"If you're at risk of losing your home, there are government schemes that could help. The key thing is to pick up that phone and talk to your lender."

Borrowers dont give a f**k.  They'll sell up and take their massive unearned gains and moved back to Pooland.

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'411. Posted by Petal

on 15 minutes ago

Took out 25 year interest only mortgage in 2005 knowing when mortgage term was up we'd need to sell the property to pay it off. Perfect answer for us in that we not only keep a nice secure roof over our children's heads whilst they're growing up, but at the same time create a nice little nest egg for our retirement. We knew exactly what we were doing & went into it with our eyes wide open!!'

OK.

What happens when IRs go up?

So, the is is sell up and live where?

If theyd bought outside of London/SE then its likely the house is worth the same they bought it for, almost halfway thru the mortgage term.

The way mortgages work is that you must pay down the capital, otherwise you risk IRs catching you with your pants down.

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Two things.....why would someone want to remain on a certain mortgage deal? They may have a lifetime tracker where the interest is less than a savings interest rate or other investment for example. Just because someone has a mortgage outstanding doesn't mean they don't have the money to repay it if they wanted to.

Another thing......if someone has a mortgage o/s and they require extra borrowing they can if low loan to value generally do a quick call to top it up......if they repay it in full they have all the inconvenience of being a new customer, having to get new survey/valuation done, extra fees to pay etc.

Maybe should split this into, can repay don't want to repay, would like to repay but can't repay.......two completely different scenarios.;)

 

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Presumably they are free to ignore it if they like. And, equally, they are free to face the consequences of their actions.

Edited by Errol

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1 hour ago, Errol said:

Presumably they are free to ignore it if they like. And, equally, they are free to face the consequences of their actions.

Never the case these days. You must be protected from doing anything foolish, and if you do the responsibility for the consequences falls on whoever failed to treat you like a cotton wool-wrapped baby.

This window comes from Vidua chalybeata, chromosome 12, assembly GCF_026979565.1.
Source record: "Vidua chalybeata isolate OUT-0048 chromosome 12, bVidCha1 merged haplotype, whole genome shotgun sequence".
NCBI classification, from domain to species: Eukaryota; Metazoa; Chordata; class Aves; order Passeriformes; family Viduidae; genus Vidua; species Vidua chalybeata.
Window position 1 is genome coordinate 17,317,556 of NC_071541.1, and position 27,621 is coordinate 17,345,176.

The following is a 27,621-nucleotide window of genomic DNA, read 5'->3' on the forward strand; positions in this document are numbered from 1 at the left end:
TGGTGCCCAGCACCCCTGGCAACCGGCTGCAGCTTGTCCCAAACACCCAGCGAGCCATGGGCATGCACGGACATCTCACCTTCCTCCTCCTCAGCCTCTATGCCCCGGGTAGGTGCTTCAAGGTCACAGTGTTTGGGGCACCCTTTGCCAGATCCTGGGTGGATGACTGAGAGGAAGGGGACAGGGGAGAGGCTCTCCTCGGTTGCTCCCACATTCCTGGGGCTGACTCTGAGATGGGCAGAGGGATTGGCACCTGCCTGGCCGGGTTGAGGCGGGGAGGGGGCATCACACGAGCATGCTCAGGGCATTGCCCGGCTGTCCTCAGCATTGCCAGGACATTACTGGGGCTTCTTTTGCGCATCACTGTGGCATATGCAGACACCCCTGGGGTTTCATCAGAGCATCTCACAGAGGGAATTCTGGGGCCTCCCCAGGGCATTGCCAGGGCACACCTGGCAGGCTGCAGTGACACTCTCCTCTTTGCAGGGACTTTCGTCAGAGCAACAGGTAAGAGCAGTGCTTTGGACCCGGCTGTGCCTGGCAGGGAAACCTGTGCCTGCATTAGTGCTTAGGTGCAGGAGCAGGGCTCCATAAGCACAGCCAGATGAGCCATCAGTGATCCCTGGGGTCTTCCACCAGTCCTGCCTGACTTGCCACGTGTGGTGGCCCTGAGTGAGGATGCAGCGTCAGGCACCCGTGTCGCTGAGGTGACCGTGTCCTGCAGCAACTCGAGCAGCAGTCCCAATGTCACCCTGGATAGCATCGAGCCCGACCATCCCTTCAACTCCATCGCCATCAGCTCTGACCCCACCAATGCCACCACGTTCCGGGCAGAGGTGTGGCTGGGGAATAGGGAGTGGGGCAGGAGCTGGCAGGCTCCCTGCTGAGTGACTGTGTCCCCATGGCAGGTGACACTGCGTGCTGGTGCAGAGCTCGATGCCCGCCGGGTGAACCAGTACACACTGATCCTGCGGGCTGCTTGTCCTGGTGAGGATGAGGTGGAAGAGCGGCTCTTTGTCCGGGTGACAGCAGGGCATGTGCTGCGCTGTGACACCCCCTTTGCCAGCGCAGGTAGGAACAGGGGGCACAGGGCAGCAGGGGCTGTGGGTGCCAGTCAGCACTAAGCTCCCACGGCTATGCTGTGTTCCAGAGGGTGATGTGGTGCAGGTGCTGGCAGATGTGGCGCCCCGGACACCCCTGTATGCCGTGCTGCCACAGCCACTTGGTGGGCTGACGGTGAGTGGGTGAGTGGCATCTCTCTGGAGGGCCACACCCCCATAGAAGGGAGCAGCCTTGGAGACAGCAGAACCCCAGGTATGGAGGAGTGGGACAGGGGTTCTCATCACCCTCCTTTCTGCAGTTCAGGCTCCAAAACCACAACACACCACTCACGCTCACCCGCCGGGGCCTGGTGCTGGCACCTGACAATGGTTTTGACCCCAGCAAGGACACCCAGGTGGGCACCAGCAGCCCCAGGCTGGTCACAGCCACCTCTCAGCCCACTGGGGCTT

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2 minutes ago, TonyJ said:

Looks like the hype is building. We need to help all the unfortunate people, who chose interest only mortgages so they could avoid repaying the loan and have luxuries, such as foreign holidays instead. It is plain wrong that they should be penalised in any way for being irresponsible and greedy.

They are only renting after all.....like thousands already do, perhaps they will deduct the interest from any equity.....then it is gone.;)

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oooh. Nice. Iain Dale on LBC now, saying that he is one of those who has no means to meet the interest only mortgage capital demand (in his case, 6 years away - LBC hosts earn around £250-1M per annum). Usual call from experts and callers for borrowers to be given government assistance, reduced mortgage expenses and discounted conversion to extended repayment mortgages due to 'mis-selling'. Your tax money, their fecklessness. More government and bank moral hazard. My blood is pretty much boiling after R4 Bank of England show yesterday and now the LBC show this afternoon.

Enjoy!

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Iain Dale is a pretty well known TV and radio show host. He is often on Sky and has a regular slot on CBC from the states. He once ran as a Tory MP. I quite like his shows, he is usually quite impartial and a difficult interview for politicians. Lots of callers also starting to mention that house price falls or rises will be a trap for them. Rising house prices will mean they will be unable to fund a new house purchase from the equity gain they have or, if prices fall, they may have nearly nothing left. Also complaining about renting charges in their areas, if they have to rent. Two decades of government and BoE sponsored HPI suddenly not seeming such a great thing to these 'home owners' now.